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Discussion Starter · #1 ·
Hello, I just purchased a Specialized Rockhopper, I got a such a good deal for the basic model that I could not resist, even though I was planning on getting the "pro" The first upgrade is to disk brakes, so I got on ebay Avid BB-7 disk brakes, some brake cable housing w/e and spare set of wheels, the price is still less then the disk model. The only thing i am having doubts is installing the brakes, I watch the video on youtube and they require adjustment torque wrench, where the hell do i get that, i went trough all the department stores around found some for $200 bucks, not paying that, i was thinking taking it to the shop to install everything but I am kind of DIY guy and love working on my own things. Any one have any idea or have faced this before??? please advice:madman:
 

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Alien Surf Team
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Torque wrench for what? I just put a BB7 from BB5 on the front of mine and used no torque wrench.

BTW, for the love of God somebody put their Rockhopper disc wheels for sale somewhere... anywhere when you upgrade. There most be dozens in garages all over the world. I need to upgrade my son's front to disc and don't want a different brand wheel.
 

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DmitriX said:
adjustable torque wrench for the precise screw pressure razor fish, and thanks oegymrat i l check those out
One of the mgrs at jensonusa recommended this torque wrench. Cheapest one, that is solid, that I could find as well. BTW, for your brake cables, as well as derailleurs in the future, be sure you loop them with enough length (but not too much either!) from the lever to the frame. Trust me...it sucks to cut them too short and have to dump it all!
 

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Discussion Starter · #8 ·
i guess thats what I would do i just can justify spending 80 bucks on a tool that i have just doesn't tell the pressure on the screw, i was just concern on the performance if i do it that way but w/e :) thanks for of you replays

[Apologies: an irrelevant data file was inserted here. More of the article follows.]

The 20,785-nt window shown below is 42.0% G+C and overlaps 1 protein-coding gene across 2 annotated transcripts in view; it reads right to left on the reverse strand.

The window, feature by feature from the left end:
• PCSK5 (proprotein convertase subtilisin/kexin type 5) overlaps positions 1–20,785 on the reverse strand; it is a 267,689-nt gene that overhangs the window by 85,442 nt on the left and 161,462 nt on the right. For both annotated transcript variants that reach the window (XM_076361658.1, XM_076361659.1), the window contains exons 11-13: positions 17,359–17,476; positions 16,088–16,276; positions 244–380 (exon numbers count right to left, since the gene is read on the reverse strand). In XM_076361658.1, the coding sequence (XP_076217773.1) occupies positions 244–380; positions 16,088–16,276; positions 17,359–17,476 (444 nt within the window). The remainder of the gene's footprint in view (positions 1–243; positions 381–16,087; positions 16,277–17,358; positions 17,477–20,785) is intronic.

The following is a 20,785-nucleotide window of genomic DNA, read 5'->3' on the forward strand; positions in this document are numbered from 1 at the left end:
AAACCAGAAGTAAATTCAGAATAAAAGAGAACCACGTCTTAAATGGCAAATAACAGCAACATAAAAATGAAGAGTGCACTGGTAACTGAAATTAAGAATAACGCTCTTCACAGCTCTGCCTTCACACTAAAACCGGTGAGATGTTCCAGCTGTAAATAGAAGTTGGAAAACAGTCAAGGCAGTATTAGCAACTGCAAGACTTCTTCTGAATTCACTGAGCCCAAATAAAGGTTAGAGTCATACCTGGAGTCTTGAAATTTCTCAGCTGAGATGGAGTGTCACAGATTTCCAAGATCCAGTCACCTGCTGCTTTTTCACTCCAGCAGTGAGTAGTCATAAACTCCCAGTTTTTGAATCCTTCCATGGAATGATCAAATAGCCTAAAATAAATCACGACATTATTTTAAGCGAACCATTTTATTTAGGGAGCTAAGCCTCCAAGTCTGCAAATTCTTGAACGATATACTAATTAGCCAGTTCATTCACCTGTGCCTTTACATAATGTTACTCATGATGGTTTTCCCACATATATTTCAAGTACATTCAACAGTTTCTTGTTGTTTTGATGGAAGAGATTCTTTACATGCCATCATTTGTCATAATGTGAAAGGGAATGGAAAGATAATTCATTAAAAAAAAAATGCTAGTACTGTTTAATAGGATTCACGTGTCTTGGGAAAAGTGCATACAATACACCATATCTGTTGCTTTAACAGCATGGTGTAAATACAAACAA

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You can certainly do without a torque wrench...however, every bike maintanence book/manual will tell you to use the proper torque on almost all the bolts on the bike. I'm guessing there's a good reason for that. Most of the bikes on this forum are equal or greater to the value of the bike owner's car...assuming they own one. Too tight, you can strip the threads or crush the part (for the brake or shift cable bolt, if you tighten too much you can flatten the cable and won't grip all the threads). Too loose...well, you know. For the self-wrenching rider, it's a given to use and a good investment.
 

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Alien Surf Team
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This is what I was getting at before. General bolts/screws can be done by hand. Critical components (i.e. engine head bolts) need to be correctly torqued. Besides maybe the crank arm bolts, it's unlikely that anything on a bike needs to be torqued to an exact setting.

However, for beginners to mechanical work a torque wrench isn't a bad idea until they get the hang of it. Having a aircraft mechanic as a father I was working on cars/engines from the time I could walk, but I have stripped my share of things in my life. Stripping out post type mounts on a fork would really suck.
 
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